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Steelers-Packers Super Bowl a Winner for the Markets?


Steelers-Packers Super Bowl a Winner for the Markets?

Editor's Note: This content was originally published on Capital IQ by Richard Peterson.

In its annual fun, light-hearted look at 44 years of Super Bowl history and stock market returns, the financial data and analytics firm Capital IQ calculated the annualized average returns for the S&P 500 from January 1967 through December 31, 2010. Then they ran that against various aspects of the big game in a six-point analysis looking at teams involved, high-scoring versus low-scoring games, AFC versus NFC, city, home versus away games, and dome or no dome.

All data was compiled and finalized January 17 by Capital IQ. Super Bowl stats were taken from NFL.com.

What We Found

A win-win combo just for showing up: The potentially winning combination for the markets would be a Pittsburgh Steelers and Green Bay Packers face-off. The average return if the Steelers represent the AFC in the big game is 25% and when the Packers represent the NFC the stock market has returned 24%.

Pittsburgh Steelers, AFC -- With a 6-1 record the Steelers have more Super Bowl victories than any other team. An appearance by Pittsburgh in the big game is good either way. The average return after a Steelers victory is a whopping 26%. When they lost in 1996 at Super Bowl XXX, the market return was 23%.

Green Bay Packers, NFC -- The team won the first two Super Bowls ever played and has a 3-1 overall record. The average return after a Packers victory is 23%, and for the two games when the Packers have lost, the average market return was 29%.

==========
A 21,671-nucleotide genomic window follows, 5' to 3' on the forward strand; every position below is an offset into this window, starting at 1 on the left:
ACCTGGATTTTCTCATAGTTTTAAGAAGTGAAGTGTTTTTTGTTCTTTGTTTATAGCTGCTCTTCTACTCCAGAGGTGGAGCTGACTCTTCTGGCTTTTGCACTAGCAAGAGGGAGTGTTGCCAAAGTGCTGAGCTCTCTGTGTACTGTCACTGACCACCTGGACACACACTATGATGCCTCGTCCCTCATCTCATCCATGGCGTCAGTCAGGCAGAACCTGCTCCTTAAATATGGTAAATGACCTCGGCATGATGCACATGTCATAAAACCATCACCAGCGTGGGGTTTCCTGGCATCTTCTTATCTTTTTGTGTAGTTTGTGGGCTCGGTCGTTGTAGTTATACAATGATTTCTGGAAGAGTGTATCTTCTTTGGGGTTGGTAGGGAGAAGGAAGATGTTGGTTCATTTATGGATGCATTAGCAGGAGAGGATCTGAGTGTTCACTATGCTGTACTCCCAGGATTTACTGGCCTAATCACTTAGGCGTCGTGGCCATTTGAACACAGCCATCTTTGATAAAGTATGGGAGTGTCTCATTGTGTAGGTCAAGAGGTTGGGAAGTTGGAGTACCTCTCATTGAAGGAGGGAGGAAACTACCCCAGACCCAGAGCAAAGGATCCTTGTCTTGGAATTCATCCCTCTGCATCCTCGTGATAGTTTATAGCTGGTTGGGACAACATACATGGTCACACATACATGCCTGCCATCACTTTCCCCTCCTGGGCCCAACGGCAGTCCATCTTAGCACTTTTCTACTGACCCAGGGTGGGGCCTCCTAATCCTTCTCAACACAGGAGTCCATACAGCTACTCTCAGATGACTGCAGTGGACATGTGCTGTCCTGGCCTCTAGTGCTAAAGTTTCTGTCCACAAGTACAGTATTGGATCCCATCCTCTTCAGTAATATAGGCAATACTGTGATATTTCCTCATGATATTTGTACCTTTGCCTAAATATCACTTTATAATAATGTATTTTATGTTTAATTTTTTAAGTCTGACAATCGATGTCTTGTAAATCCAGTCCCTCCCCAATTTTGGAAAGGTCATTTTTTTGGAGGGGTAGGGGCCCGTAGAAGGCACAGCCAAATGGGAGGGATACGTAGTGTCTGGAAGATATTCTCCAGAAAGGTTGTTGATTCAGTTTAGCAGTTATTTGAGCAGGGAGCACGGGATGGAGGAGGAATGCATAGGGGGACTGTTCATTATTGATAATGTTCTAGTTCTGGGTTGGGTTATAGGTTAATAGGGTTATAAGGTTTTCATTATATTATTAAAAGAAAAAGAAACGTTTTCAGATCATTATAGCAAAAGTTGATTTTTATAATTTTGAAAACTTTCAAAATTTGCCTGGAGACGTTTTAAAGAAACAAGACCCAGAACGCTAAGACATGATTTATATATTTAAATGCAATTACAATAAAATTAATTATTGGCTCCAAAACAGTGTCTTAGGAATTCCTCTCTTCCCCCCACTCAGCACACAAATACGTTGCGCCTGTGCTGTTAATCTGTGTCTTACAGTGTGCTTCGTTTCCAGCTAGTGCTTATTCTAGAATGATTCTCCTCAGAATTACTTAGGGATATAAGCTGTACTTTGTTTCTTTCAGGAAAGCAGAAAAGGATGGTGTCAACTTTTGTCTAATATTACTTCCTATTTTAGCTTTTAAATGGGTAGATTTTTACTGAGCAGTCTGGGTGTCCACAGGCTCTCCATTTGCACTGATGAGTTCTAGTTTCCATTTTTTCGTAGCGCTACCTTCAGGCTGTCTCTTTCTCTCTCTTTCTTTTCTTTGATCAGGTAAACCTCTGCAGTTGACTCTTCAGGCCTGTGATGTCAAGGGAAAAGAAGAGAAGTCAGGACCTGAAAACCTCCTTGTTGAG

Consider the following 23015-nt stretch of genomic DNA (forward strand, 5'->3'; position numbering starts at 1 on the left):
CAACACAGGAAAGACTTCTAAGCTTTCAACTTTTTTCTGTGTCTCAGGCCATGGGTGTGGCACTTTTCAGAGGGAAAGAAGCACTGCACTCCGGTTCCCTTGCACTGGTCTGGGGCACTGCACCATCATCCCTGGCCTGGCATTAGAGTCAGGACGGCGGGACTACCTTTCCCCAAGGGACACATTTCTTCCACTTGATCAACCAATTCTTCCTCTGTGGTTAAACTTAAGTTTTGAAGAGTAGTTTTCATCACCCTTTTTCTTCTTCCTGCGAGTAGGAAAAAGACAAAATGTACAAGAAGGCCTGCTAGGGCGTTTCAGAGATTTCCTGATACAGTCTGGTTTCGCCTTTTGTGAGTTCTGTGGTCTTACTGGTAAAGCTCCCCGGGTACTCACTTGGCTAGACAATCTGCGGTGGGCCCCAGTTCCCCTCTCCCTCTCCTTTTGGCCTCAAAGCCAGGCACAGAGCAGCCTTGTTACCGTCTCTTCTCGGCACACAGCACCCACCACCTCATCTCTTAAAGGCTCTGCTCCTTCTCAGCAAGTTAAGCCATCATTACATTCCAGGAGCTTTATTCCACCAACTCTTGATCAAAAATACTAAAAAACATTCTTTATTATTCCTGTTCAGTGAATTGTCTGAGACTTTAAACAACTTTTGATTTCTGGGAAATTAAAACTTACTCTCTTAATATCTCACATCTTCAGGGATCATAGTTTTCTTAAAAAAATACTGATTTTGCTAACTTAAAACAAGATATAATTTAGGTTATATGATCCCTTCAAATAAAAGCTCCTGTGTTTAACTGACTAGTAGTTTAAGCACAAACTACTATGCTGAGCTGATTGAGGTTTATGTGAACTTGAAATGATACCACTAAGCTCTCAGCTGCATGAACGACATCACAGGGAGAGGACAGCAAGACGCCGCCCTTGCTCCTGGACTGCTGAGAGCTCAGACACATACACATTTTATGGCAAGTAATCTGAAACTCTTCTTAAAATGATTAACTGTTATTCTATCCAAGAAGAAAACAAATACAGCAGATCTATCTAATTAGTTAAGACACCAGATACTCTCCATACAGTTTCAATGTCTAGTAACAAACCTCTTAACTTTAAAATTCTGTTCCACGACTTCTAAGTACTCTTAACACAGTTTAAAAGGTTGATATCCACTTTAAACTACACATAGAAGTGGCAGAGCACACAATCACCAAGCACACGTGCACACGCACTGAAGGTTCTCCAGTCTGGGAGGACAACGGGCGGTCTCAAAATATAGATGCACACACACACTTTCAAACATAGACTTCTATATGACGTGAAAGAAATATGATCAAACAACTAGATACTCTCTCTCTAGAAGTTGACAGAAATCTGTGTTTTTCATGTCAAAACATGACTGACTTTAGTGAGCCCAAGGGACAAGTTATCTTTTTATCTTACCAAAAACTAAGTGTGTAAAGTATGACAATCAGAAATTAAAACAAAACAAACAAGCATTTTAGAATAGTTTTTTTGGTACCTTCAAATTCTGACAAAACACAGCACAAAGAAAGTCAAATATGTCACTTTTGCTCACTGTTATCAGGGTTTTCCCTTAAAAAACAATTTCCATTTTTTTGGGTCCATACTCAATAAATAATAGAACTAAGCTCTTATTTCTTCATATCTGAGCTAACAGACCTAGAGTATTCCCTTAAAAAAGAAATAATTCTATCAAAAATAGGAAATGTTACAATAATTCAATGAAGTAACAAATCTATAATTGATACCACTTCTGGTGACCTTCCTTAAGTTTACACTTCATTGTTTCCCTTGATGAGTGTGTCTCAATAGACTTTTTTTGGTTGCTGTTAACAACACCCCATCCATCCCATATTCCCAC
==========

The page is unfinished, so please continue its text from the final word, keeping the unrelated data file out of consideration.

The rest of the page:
New York Jets, AFC -- Won the team's single appearance in Super Bowl III. The market fell by 8% that year.

Chicago Bears, NFC -- This team has a 1-1 record for its Super Bowl appearances in 1986 and 2007. Following the Bears’ win in Super Bowl XX the market rose by 19%, and even when they lost in Super Bowl XLI the market return gained by 6%.

Forty-Four Years of Super Bowl History and S&P 500 Market Returns Show:

•Returning Champs Are a Win for S&P 500: When a returning champion wins the Super Bowl, the average market return is 13%. Current teams with past Super Bowl wins are the Steelers, Packers, and Jets.

•Investor Outlook Not Sunny for Championship in Dallas: The game is in Dallas this year and the average returns in subsequent years after games played in Texas is negative 8%, which is the worst average of any of the seven states that have hosted the game.

•The Market Favors Higher Scoring Games: For Super Bowl games resulting in a final total combined score of at least 45 points, the stock market return 17% on average (based on 24 years). If the final combined score is less than 45, the average market return is 5%.

Trivia: Seven of the 10 lowest-scoring Super Bowls were won by AFC teams. Eight of the 10 highest-scoring Super Bowls were won by NFC teams. Over the past 44 years, the median combined score has been 45 points.

• Bullish on NFC: The market performs better on average after an NFC win (15%) versus an AFC win (7%). Interestingly, both the best return (38% in 1995) and the worst return (-37% in 2008) occurred after an NFC victory.

•Go Home: When the home team wins the average market return in the subsequent years is 17%.

•Dome Casts Shadow on Outlook: Cowboys Stadium is a domed stadium with a retractable roof. Thirty-one Super Bowl games have been played at a stadium with “no dome” and the average S&P 500 return for those years is 15%. Thirteen Super Bowls were played in a dome stadium; the average market return was 3%.

Disclaimer: This data is not intended to represent a fundamental analysis of market trends or historical data and in no way is intended to be the basis for any investment decisions whatsoever. This also does not represent an endorsement of any specific NFL team or league by Capital IQ


Entry #160


Comment by scorpio - January 25, 2011, 10:05 am
patriots beat all the playoff teams in season, then lost in playoffs like they were betting on opponet,so they could make millions.
Rick GComment by Rick G - January 25, 2011, 11:09 am
Hate to say it, but it looks as scripted as Wrestlemania. Based on marketing potential alone, I predicted at the end of the regular season that the Bears and Packers would face off for the NFC, with Packers winning and Pittsburgh winning the AFC championship. And I haven't followed the sport this year.

The Bears played their game as if they knew they were going to lose.

The marketing numbers you have provided appear to confirm those suspicions. Thanks for the info.

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